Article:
Householders across parts of south County Dublin who are “mithered” by noise pollution from traffic on main roads, may in future hear a significant reduction in decibels, Dún Laoghaire-Rathdown county councillors have been told.
Acknowledging a growing body of studies which show long-term exposure to environmental noise can seriously harm human health, council officials told members on Monday night a new road “pavement” on main roads had shown a reduction of about three decibels – a figure that equates to reducing traffic volumes by half.
Council officials were responding after councillor Marie Baker said Stillorgan residents who had lost gardens decades ago to the building of the N11 “are mithered by the incessant noise” of cars passing close to their homes.
She said trees had been planted but had done nothing for noise levels while shielding the houses from daylight, making the environment worse for residents. Cllr Baker asked the council what noise abatement measures could be put in place to give residents peace of mind.
Councillor Jim Gildea agreed the noise was close to intolerable but said at Cherrywood some peace had been found after a wall had been increased in height.
Dún Laoghaire-Rathdown County Council senior engineer Sean McGrath said noise abatement measures had mixed success, with the effect from tree planting being about “zero” reduction in noise. He said neither the council nor State road builder, Transport Infrastructure Ireland, had a department for installing noise abatement measures.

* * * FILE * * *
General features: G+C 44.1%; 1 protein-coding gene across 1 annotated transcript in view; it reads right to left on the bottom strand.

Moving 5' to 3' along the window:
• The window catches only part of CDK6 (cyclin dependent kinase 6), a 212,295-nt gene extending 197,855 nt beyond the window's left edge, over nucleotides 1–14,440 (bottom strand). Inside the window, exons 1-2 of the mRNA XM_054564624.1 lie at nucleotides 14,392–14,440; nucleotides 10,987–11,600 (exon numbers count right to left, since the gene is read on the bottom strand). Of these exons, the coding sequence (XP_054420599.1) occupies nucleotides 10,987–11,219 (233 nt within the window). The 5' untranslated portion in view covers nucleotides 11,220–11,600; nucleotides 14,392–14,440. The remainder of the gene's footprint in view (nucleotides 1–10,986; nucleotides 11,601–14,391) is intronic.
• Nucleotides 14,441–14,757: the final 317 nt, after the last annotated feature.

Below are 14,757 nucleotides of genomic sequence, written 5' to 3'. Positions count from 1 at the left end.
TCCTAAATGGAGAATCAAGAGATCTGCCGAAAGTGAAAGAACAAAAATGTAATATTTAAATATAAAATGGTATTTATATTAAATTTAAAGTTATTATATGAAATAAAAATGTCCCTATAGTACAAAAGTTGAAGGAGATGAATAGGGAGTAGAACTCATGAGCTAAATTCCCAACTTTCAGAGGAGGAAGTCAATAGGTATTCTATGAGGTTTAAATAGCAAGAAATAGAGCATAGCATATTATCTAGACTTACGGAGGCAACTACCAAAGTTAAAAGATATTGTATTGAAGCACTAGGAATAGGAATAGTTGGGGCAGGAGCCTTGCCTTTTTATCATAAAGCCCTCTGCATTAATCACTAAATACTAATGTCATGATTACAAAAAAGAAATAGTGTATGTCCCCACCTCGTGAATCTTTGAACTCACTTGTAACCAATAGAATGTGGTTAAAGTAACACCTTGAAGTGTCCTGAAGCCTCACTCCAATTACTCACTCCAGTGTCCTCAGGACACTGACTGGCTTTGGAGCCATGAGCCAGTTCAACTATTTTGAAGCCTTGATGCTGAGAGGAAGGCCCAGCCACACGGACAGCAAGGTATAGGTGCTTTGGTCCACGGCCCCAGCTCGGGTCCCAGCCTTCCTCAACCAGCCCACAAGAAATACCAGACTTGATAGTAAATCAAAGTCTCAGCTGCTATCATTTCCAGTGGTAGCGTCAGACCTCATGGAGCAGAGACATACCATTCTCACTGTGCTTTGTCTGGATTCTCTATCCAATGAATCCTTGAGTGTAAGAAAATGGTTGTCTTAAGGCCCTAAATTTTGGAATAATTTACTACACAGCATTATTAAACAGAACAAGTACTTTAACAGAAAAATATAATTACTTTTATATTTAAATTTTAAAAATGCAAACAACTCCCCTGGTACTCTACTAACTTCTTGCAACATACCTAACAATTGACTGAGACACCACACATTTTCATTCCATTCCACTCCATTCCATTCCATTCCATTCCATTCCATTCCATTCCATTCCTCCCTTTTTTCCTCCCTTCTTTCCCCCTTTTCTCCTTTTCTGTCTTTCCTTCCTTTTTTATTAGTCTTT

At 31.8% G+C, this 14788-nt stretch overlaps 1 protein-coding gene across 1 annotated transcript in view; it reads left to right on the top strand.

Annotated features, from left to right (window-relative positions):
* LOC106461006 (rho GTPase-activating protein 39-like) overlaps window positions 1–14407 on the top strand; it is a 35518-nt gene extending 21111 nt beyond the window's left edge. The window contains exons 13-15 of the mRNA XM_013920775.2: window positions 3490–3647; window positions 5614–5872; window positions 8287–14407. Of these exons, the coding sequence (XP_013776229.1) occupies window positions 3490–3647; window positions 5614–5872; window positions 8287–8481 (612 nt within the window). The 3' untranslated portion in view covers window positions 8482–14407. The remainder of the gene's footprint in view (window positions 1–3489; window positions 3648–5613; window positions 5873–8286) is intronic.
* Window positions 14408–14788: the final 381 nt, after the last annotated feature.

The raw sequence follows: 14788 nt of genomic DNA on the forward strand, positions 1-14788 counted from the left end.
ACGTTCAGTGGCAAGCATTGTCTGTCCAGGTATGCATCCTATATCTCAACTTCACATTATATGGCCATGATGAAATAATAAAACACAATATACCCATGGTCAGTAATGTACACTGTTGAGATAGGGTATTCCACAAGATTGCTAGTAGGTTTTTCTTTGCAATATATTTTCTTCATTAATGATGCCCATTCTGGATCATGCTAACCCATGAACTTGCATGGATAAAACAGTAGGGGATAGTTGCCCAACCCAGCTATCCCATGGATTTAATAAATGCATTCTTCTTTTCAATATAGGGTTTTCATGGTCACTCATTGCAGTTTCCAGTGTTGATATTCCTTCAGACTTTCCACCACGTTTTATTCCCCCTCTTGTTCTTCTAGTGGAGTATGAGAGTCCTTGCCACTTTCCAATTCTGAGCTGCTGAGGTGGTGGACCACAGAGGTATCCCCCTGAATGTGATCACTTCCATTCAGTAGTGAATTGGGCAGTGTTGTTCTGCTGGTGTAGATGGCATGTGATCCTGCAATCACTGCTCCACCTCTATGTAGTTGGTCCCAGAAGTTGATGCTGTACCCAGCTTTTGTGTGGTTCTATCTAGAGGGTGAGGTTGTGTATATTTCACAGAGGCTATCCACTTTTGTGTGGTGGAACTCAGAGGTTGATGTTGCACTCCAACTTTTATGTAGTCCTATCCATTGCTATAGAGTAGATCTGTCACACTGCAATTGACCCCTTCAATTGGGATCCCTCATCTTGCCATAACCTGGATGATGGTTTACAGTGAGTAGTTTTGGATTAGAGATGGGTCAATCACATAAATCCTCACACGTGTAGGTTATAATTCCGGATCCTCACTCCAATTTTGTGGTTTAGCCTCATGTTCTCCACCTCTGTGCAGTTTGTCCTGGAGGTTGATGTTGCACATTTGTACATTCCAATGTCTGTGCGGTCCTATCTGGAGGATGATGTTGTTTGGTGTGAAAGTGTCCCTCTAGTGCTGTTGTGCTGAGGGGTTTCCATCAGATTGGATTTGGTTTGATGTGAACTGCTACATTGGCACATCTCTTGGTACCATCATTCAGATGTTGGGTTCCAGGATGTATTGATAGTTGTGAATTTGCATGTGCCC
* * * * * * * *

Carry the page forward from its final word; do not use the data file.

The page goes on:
Mr McGrath did, however, hold out some hope for noise reduction as a result of the replacement of the “pavement” which he said was a term used to mean all surfaced ground.
Mr McGrath told councillors that a newer “pavement” had been installed on the M11 at Shankill and had been effective. The quieter surface was noticeable around the M50/M11 merge, he said, adding: “You can hear it get noticeably louder as you get down towards Bray”, where the older surface was in place.
Mr McGrath also said the new surface was being installed along the Lower Kilmacud Road “all the way out to the M50”.
He said “the change in materials can result in a lowering of noise by three decibels – equivalent to reducing traffic by half”. The quieter surface being rolled out progressively “will make a big difference”, he said.
Mr McGrath said most of the noise from traffic came from the rubber tyres on the road and it was really only at slower speeds that the engines were heard.
However, Cllr Baker said she was not overjoyed at the engineers’ response. “I came here asking for noise abatement measures but all I was getting was new pavement surfaces,” she said.